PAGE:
International Day of Persons with Disabilities 2021
03 Dec 21
The UN has marked the International Day of Persons with Disabilities since 1992, to raise awareness on disability issues and highlight the importance of dignity, rights and well-being of disabled people. The day also aims to draw attention to the benefits to society as a whole of including persons with disabilities in every aspect of political, social, economic and cultural life.
This year’s theme for International Day of Persons with Disabilities is ‘Not All Disabilities are Visible’.
It is estimated that 70% of disabled people are also living with one or more disabilities, many of which aren’t visible, for example mental health conditions, sensory impairments, cognitive impairment, autism / Asperger syndrome, autoimmune diseases, long-term health conditions, and neurological disorders.
Also, did you know:
- People with invisible disabilities often face additional challenges through a lack of support and understanding of their conditions because their disability is not outwardly visible.
- Invisible disability and chronic illness can often make it harder to access financial support, social services, employment, reasonable adjustments, and care.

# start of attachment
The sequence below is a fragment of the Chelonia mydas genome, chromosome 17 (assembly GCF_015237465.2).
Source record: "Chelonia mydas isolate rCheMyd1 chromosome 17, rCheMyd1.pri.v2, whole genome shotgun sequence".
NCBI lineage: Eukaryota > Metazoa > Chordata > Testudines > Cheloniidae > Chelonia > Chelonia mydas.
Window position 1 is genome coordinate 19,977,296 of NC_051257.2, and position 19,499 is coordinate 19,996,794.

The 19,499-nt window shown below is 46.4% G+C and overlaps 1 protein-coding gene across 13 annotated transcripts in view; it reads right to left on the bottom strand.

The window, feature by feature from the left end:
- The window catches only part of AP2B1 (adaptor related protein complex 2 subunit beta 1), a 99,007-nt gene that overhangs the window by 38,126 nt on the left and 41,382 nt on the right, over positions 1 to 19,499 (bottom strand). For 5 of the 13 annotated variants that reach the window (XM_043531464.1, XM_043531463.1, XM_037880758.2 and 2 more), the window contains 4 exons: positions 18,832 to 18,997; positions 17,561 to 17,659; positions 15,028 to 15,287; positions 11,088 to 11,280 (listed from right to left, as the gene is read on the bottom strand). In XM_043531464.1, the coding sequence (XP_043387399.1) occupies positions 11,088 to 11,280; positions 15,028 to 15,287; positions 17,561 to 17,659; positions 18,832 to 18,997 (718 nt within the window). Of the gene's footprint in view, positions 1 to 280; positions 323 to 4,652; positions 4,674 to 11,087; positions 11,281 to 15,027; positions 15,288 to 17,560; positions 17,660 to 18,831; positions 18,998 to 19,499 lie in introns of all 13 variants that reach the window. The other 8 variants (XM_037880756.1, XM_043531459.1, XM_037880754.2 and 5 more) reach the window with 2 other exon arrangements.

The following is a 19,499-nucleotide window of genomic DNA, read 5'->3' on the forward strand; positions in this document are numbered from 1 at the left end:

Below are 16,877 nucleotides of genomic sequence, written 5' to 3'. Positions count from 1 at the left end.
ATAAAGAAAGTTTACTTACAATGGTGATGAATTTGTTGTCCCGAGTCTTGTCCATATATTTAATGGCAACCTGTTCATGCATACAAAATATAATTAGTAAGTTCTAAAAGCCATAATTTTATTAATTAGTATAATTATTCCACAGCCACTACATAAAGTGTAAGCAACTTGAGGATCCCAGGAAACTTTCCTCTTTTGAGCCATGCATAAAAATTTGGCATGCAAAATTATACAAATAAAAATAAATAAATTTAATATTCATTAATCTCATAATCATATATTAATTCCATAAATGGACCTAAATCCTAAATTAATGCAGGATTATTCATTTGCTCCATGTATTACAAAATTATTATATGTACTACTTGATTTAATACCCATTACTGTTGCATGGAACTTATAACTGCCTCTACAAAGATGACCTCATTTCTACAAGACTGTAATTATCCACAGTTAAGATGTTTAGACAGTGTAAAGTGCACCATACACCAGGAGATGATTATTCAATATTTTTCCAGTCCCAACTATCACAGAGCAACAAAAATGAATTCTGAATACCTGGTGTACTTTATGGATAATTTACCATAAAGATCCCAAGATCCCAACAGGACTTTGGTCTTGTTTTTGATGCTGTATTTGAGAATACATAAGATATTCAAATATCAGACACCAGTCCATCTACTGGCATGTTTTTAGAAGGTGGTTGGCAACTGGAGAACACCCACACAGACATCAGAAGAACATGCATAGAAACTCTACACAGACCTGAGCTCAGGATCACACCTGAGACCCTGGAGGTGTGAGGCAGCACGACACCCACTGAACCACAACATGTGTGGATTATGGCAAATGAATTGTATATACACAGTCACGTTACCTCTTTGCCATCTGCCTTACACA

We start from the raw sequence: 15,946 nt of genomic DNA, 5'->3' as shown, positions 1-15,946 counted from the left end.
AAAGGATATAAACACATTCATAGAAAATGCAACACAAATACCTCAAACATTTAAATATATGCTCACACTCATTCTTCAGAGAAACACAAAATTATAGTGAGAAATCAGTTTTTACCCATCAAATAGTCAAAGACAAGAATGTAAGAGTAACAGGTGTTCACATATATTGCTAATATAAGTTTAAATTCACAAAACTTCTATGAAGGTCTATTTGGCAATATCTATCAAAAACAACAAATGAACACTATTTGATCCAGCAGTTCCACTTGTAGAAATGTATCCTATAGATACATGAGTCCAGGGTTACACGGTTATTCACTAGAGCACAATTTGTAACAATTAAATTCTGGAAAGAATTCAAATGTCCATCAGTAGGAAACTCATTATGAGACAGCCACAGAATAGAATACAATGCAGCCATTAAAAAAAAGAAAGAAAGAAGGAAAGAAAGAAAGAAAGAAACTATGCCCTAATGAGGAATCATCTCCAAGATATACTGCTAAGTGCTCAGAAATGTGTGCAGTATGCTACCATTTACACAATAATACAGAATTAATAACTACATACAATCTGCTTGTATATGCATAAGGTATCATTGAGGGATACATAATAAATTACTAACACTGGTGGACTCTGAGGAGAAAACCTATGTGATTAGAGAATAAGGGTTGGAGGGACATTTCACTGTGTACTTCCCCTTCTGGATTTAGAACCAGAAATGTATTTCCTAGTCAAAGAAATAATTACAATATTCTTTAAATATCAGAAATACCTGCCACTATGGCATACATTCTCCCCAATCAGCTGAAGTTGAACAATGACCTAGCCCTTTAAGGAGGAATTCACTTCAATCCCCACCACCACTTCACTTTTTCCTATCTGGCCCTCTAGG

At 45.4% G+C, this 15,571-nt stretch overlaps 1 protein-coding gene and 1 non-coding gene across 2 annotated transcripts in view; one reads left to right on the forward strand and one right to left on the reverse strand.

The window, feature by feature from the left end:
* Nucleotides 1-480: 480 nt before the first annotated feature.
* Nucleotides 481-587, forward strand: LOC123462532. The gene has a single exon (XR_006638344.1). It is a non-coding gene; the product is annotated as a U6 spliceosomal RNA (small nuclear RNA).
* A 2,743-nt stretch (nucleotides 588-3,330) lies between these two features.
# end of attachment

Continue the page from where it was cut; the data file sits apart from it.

- 1 in 7 people in the UK are neurodiverse. This means that the person’s brain processes, learns, and / or behaves differently from that which is considered typical (such as Autism or Asperger’s).
- The occurrence of disability increases with age – Globally around 1 in 7 working age adults (16 – 64) and almost 1 in 2 people over state pension age have a disability.
- 8.4 million people of working age reported that they were disabled in October-December 2020.
- 1 in 4 disabled people have two disabilities / conditions.
- 1 in 10 have three+ disabilities / conditions.
- 3 in 4 people believe there is some level of prejudice in the UK towards disabled people.
- 1.5 million people have a learning disability in the UK – this is approximately 2.16% of adults.
- Key areas of concern include financial support, adjustments in the workplace, and lack of awareness and social understanding.
The term ‘disability’ covers such a wide range of conditions, some of them we can see, but remember many of them we can’t, so if you or someone you know is living with any kind of disability and needs support, it’s really important you / they get the right kind that’s best suited to your / their needs. Google is a great place to start, even just typing in the kind of help you’re looking for, such as support groups / advice etc and where you live, will bring up lots of options. If that isn’t successful for you, then organisations such as the disability charity Scope, are a great source of help and information – and if they can’t help, they will know someone who can!
Scope’s helpline: 0800 800 3333 (Helpline | Disability charity Scope UK)
If you are struggling and need to talk to someone immediately, please call our 24/7 helpline on 0800 6444 101 or get in touch with the Samaritans on 116 123 (Contact Us | Samaritans)
Living with a disability isn’t easy, so today let’s all take a moment to think about how we can all play our part in making the lives of those living with all disabilities (the ones we can see and the ones we can’t) even better.